Basketball superstar Lebron James (right) in a McDonald’s commercial. A recent study out of Yale finds that the majority of foods and beverages that athletes endorse are unhealthy and, worse yet, often target adolescents.
Athlete endorsements are commonplace on our television sets and other media outlets. According to a recent study appearing in Pediatrics, nearly a quarter (24%) of superstar athlete endorsements are for food and beverage products (Athlete Endorsements in Food Marketing, 2013. Marie Bragg, et al.). The study, led by a Yale health policy expert, found that an alarming proportion of the food and beverage products that athletes endorse are unhealthy.
The study used Businessweek’s 2010 athlete power rankings, a list of the 100 most influential athletes ranked by endorsement value and prominence in their respective sports. The food and beverage brands that these one hundred successful athletes endorsed were then evaluated for nutritional quality. Foods were designated unhealthy if they were found to be “energy-dense and nutrient-poor.” A startling 79% of the endorsed brands were designated “energy-dense and nutrient-poor." Beverages were assessed by calorie origination. The study reported that 93.4% of the athlete-advertised beverages had all of their calories stemming from added sugar.
The worst offenders were football player Peyton Manning (NFL), tennis player Serena Williams, and Lebron James (NBA). Peyton Manning Serena Williams and Lebron James had the most endorsements for energy-dense, nutrient-poor foods. Their endorsement portfolio includes McDonalds (Lebron), Bubblicious Bubble Gum (Lebron), Papa John’s Pizza (Manning), Sprite (Lebron), Oreos (Williams) and Gatorade (Manning, Williams). Studies show that athlete’s endorsements of food products lead parents to perceive the endorsed food as healthier than food not endorsed by athletes (Parent’s Responses to nutrient claims and sports celebrity endorsements on energy-dense and nutrient-poor foods: an experimental study, 2011. Dixon, et al.) Unfortunately, when deciding what food to buy, it is more convenient to judge nutritional quality by recalling paid endorsements rather than reading nutritional labels.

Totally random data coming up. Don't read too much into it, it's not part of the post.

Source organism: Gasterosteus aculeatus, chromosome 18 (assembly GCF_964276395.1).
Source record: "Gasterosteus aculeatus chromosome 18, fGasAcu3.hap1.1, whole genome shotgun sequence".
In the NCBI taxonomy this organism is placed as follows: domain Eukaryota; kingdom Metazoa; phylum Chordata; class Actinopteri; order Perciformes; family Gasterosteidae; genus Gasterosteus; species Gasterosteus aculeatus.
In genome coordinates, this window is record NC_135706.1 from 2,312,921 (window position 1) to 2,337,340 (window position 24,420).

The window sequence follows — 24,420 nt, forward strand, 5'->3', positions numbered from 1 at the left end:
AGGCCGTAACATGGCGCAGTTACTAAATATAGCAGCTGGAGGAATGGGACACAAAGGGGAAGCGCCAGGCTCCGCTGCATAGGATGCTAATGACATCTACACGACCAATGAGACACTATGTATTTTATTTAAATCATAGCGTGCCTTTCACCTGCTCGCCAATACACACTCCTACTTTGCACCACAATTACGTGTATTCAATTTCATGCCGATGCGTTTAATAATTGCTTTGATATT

Perhaps the most troubling aspect of athlete endorsements of unhealthy food and beverages is who they target. Adolescents age 12 to 17 saw the most food commercials with athlete endorsements (an average of 32.5 commercials over the year 2010). The mixed message of physical prowess and unhealthy diet that athlete endorsements send youth can be hard for this audience to decipher. With the growing youth obesity epidemic, finding ways of curtailing youth exposure to athlete endorsements of unhealthy foods appears most pressing.
However, as the study authors points out, it is not just direct athlete endorsements that tie unhealthy food with athletics. For example, the 2012 London Olympics were sponsored by McDonald’s and Coca-Cola. However, the International Olympic Committee received public criticism for drawing MdDonald’s and Coca-Cola as sponsors. More public pressure on athletes and athletic institutions may help stem the athletic community from endorsing unhealthy food and beverages.
Whether right or wrong, athletes undoubtedly endorse a proportionally high amount of unhealthy foods and beverages. We must determine how to prevent and mitigate the negative effects of these endorsements on our society’s health. In recognizing the impact that professional athletes have on youth health, the NFL, NBA and MLS have independently launched youth fitness and health programs. It is important that we all, youth and adults alike, recognize that athlete endorsements are founded upon financial interests, which athletes are free to make. Athlete endorsements do not reflect the lifestyles or diets of the athletes themselves. Finally, most professional athletes are driven by a desire to leave a legacy; professional athletes should recognize that, for better or worse, the companies and brands an athlete chooses to associate with can shape his or her legacy.